The results from Aviva Family Finances study showed the debt problems of the nation have continued to steadily rise over the past twelve months.
The average debt that a family faces has increased to £7,944, a rise of 48%, excluding mortgages, an amount estimated to be around a third of the typical net income for a household. The debts weighing heaviest on family finances were credit cards, with an average of £2,314 owing, with personal loans and overdrafts the next two on the list.
The researchers found that income has risen by an average of 7% per family, but the report warned that this increase was not sufficient to keep pace with the rocketing costs of bills and inflation. This was demonstrated by the fact that 10% of income was being spent on food, a figure which remained unchanged, despite more and more households shopping around for cheaper deals. Housing was the single biggest expense for most of those asked, taking up an average 20% of income.
The pressure of overstretched finances has also led to far fewer families being able to afford to put money aside for a rainy day. The study found that 42% of households had no leftover cash to save, an increase of 2% on last year’s results. The amount of money available to spend on activities for the children also fell, dropping from 4% of the average monthly income in January 2011, to just 1% this year.
One in five families said they spent no money at all on personal goods, whilst close to one in three said they had no money to spend on either entertainment, recreation or holidays.
Households without children fared the best, with the largest rises in income recorded in childless families. Single parents were at the opposite end of the spectrum, with one parent families suffering the most.
Couples who were hoping to start a family enjoyed an increase of 11% in their income, with the average income rising to £2,433, whilst those with no plans to have children saw a 10% rise to £2,220. The bulk of the income in both groups came from one primary earner – 66%. This figure has dropped since last year when it stood at 72%, an indication that unemployment may be a factor.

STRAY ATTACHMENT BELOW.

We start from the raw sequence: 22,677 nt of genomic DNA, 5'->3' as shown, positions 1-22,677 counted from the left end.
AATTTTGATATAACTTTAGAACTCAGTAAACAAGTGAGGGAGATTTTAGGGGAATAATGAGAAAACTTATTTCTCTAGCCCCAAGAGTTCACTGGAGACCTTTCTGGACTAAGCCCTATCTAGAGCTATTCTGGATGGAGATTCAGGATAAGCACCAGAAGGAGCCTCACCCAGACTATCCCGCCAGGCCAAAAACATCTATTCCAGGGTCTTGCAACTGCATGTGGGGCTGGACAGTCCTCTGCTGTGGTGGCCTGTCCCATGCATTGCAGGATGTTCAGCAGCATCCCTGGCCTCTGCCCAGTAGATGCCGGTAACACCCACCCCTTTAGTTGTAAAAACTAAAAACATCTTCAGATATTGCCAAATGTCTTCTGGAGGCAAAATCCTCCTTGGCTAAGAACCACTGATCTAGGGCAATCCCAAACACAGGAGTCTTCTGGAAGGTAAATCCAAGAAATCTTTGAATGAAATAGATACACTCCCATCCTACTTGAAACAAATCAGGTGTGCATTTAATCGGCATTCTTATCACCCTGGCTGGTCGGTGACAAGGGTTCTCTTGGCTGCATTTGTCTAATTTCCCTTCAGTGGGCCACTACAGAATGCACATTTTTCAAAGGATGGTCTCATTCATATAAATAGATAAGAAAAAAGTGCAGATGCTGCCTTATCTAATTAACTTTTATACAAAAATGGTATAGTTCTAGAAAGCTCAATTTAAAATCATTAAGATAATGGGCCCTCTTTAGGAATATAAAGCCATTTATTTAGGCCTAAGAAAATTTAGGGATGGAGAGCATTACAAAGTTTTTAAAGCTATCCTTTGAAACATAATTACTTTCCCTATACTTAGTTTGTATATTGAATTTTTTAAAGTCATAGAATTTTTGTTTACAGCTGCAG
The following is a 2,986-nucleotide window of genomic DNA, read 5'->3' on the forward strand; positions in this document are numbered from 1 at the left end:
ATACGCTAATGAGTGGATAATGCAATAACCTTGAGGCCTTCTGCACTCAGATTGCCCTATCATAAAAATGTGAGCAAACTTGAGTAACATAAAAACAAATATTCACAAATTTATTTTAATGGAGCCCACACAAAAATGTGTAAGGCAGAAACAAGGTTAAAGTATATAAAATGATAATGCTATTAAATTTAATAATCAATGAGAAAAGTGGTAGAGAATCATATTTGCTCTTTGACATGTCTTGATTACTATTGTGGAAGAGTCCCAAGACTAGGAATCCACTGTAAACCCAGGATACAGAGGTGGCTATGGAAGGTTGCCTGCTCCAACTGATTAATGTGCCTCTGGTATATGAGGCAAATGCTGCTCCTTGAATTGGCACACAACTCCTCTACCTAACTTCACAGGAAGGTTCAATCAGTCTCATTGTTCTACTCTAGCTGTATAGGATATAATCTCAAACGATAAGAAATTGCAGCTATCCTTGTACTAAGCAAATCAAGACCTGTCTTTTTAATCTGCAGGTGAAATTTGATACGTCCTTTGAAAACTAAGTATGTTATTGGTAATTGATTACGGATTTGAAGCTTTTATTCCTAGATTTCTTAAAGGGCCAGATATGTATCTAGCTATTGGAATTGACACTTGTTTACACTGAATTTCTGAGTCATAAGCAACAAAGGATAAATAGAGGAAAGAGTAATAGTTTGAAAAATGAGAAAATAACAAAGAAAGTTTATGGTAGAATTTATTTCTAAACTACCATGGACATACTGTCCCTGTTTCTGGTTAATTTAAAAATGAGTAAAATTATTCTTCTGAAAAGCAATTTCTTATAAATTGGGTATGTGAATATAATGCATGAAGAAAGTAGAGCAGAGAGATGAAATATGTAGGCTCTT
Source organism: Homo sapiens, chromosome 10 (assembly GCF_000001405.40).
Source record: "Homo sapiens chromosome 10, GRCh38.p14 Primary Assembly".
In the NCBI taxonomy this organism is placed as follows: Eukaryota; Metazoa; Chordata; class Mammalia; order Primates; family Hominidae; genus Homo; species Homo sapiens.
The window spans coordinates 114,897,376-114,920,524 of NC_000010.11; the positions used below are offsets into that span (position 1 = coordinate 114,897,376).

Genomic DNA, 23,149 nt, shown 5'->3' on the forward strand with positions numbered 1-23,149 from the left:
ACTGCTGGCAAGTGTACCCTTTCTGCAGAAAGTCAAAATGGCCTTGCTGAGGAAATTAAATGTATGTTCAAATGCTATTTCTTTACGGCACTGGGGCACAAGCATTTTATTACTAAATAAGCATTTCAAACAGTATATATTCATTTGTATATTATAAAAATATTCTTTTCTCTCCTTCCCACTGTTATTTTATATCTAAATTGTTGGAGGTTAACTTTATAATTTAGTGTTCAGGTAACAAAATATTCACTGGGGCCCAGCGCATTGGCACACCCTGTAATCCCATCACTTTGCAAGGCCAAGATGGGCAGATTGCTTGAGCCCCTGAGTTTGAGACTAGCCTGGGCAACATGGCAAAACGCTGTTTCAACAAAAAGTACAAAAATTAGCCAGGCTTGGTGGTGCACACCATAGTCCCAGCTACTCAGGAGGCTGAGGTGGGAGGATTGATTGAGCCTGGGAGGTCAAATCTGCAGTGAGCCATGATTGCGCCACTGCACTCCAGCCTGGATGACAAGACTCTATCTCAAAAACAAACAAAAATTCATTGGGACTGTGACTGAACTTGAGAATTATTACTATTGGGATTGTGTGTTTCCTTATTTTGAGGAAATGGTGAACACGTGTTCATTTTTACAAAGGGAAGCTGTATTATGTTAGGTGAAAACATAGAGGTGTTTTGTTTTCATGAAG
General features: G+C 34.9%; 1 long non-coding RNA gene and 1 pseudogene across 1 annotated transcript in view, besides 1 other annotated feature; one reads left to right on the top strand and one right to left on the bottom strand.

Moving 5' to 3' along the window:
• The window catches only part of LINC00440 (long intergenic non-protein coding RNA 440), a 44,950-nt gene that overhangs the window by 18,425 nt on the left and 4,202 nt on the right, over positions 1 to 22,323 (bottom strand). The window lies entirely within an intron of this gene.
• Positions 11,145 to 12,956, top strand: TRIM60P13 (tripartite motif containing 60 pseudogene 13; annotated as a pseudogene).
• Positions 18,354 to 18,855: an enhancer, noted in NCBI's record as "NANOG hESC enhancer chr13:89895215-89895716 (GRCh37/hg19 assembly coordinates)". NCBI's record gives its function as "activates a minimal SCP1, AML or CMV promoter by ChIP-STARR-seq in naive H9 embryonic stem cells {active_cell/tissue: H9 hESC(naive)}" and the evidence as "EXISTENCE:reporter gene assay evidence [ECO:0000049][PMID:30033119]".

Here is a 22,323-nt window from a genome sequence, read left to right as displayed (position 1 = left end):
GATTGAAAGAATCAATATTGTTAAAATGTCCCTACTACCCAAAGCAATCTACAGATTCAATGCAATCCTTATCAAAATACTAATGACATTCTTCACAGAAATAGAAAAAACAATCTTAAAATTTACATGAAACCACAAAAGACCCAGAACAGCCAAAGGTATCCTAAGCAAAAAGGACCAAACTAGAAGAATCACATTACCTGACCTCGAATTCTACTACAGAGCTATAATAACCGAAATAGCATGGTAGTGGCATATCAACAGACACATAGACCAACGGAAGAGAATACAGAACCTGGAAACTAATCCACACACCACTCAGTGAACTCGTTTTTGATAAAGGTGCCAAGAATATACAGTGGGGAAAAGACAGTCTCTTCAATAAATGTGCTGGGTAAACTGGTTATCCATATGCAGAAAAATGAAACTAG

Meanwhile those who were separated, divorced or widowed were amongst the hardest hit, with their income plummeting by a fifth on average, to just £1,075 per month.
Of the 10,000 individuals asked, the top priorities were found to be paying off their debts and cutting back on spending, with 35% and 39% of respondents naming them as their main focus for 2012.
However, the survey also revealed that finances are an uncomfortable subject for many Brits with more than one in four – 27% – confessing they would be reluctant to talk about their debts with family members. Only marginally less – 24% – said that they would not even be willing to discuss the subject of finances in general.
Nearly two in three of those asked – 62% – said that they were concerned about the continued rise in the cost of living, whereas 46% said they were worried about redundancy. Forty-one percent said they feared about how to meet the cost of unexpected bills and expenses.
The head of Aviva, Louise Colley, said that the results showed many households were ‘struggling to keep up.’ She added that some families had been able to ‘acclimatise’ by minimising their spending as well as researching before splashing out, but said that there was still a ‘worrying number’ with large debts or insufficient savings, or both.